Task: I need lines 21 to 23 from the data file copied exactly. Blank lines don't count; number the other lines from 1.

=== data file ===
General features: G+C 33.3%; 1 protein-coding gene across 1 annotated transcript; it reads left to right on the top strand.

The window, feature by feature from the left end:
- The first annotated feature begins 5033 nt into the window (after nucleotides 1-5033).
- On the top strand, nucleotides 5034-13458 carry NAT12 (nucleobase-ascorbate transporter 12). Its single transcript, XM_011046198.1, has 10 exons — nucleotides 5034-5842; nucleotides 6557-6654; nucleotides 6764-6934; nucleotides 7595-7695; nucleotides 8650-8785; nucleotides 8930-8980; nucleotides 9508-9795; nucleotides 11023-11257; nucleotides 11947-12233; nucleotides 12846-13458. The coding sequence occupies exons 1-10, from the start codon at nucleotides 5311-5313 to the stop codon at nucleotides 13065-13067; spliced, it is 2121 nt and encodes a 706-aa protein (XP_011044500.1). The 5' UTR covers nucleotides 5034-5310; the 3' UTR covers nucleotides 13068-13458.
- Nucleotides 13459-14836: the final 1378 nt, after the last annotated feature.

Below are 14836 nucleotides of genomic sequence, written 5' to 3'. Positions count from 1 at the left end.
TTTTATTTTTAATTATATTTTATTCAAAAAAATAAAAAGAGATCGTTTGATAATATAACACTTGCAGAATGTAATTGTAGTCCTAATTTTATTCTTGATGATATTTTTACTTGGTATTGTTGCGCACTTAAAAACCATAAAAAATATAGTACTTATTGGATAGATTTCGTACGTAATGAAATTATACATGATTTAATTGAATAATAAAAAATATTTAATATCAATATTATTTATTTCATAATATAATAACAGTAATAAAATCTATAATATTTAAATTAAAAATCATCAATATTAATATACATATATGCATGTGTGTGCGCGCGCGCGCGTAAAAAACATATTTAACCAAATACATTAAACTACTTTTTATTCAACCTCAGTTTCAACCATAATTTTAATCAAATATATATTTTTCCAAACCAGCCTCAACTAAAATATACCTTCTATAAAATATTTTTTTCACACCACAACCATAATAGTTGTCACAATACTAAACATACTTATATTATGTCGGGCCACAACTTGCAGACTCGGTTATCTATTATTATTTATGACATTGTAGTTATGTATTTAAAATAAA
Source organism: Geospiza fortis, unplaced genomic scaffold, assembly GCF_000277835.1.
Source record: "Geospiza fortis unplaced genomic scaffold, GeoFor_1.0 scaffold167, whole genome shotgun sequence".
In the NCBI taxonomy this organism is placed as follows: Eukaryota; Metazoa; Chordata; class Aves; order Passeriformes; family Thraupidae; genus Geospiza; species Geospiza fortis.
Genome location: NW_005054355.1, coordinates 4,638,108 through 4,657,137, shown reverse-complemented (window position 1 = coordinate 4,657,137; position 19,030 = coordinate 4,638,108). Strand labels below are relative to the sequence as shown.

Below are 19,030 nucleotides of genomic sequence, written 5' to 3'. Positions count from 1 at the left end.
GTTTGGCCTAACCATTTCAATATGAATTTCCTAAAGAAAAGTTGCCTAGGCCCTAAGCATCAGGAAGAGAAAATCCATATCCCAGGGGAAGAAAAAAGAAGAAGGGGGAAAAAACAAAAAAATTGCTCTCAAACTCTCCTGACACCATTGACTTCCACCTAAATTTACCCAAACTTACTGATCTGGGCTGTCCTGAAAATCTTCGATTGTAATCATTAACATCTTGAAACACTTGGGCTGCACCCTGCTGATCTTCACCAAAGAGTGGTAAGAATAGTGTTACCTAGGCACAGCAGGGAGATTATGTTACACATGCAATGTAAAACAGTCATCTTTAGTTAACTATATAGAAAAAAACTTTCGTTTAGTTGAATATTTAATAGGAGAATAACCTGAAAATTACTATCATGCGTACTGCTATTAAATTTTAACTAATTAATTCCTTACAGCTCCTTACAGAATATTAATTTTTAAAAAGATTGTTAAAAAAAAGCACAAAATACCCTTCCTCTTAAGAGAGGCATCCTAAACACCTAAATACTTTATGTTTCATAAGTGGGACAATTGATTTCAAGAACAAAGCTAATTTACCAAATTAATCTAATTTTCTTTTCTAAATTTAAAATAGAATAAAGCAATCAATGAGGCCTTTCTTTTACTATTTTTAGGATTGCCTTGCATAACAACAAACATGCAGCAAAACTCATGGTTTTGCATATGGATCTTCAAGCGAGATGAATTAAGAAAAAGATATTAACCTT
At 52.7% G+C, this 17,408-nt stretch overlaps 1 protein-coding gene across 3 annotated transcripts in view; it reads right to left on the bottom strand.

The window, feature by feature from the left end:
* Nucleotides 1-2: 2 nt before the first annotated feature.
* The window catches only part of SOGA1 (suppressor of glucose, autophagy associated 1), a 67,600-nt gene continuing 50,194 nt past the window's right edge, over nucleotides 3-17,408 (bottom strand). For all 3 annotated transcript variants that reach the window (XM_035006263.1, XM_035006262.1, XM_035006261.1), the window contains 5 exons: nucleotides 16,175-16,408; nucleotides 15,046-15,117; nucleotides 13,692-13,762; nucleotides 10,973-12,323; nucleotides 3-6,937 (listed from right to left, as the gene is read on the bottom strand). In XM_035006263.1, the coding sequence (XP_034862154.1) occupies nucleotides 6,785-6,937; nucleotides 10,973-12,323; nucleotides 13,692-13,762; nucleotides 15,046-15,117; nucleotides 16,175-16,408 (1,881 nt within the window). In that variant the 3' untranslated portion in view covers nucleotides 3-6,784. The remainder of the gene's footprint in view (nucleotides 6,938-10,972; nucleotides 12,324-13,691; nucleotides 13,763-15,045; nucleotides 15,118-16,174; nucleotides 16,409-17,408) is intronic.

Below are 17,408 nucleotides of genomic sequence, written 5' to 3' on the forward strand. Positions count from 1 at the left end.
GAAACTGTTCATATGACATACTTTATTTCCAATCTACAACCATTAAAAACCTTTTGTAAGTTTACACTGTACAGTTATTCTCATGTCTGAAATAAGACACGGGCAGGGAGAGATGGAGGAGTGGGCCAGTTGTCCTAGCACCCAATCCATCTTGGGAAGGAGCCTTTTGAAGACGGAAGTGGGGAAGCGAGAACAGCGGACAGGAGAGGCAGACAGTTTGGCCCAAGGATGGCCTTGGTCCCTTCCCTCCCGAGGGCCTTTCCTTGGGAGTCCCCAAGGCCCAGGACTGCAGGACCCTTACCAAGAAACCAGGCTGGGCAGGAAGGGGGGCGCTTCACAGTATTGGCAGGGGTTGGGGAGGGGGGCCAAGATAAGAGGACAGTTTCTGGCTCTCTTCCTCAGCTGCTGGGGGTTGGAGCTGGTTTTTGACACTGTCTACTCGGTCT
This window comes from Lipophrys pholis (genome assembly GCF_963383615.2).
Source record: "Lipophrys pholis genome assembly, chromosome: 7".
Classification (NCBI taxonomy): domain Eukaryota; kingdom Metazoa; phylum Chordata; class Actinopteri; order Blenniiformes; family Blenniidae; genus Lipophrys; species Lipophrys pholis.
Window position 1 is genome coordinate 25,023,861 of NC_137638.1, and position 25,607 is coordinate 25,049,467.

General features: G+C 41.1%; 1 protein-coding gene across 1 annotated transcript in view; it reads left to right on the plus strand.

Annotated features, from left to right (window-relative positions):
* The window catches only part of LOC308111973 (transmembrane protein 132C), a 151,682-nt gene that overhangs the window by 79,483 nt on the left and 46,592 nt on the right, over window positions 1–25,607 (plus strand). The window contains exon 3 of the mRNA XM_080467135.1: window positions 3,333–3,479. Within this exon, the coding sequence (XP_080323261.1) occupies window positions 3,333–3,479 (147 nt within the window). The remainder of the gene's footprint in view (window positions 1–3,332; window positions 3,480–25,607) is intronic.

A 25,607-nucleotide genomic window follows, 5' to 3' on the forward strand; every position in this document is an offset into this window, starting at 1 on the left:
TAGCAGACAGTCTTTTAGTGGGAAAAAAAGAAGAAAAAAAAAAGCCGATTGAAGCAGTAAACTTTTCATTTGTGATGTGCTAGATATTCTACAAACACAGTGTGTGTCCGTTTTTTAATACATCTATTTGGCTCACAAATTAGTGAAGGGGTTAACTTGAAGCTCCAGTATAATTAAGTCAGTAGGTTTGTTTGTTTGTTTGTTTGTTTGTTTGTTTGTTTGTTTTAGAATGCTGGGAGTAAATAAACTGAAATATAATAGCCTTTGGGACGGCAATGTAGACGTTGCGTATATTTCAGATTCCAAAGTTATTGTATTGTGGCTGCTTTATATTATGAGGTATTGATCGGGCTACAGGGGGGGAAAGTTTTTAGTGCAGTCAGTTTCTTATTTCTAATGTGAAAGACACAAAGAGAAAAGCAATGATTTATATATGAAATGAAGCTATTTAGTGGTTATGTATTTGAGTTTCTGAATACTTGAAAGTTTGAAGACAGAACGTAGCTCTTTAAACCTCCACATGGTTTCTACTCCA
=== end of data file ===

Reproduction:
Source record: "Lipophrys pholis genome assembly, chromosome: 7".
Classification (NCBI taxonomy): domain Eukaryota; kingdom Metazoa; phylum Chordata; class Actinopteri; order Blenniiformes; family Blenniidae; genus Lipophrys; species Lipophrys pholis.
Window position 1 is genome coordinate 25,023,861 of NC_137638.1, and position 25,607 is coordinate 25,049,467.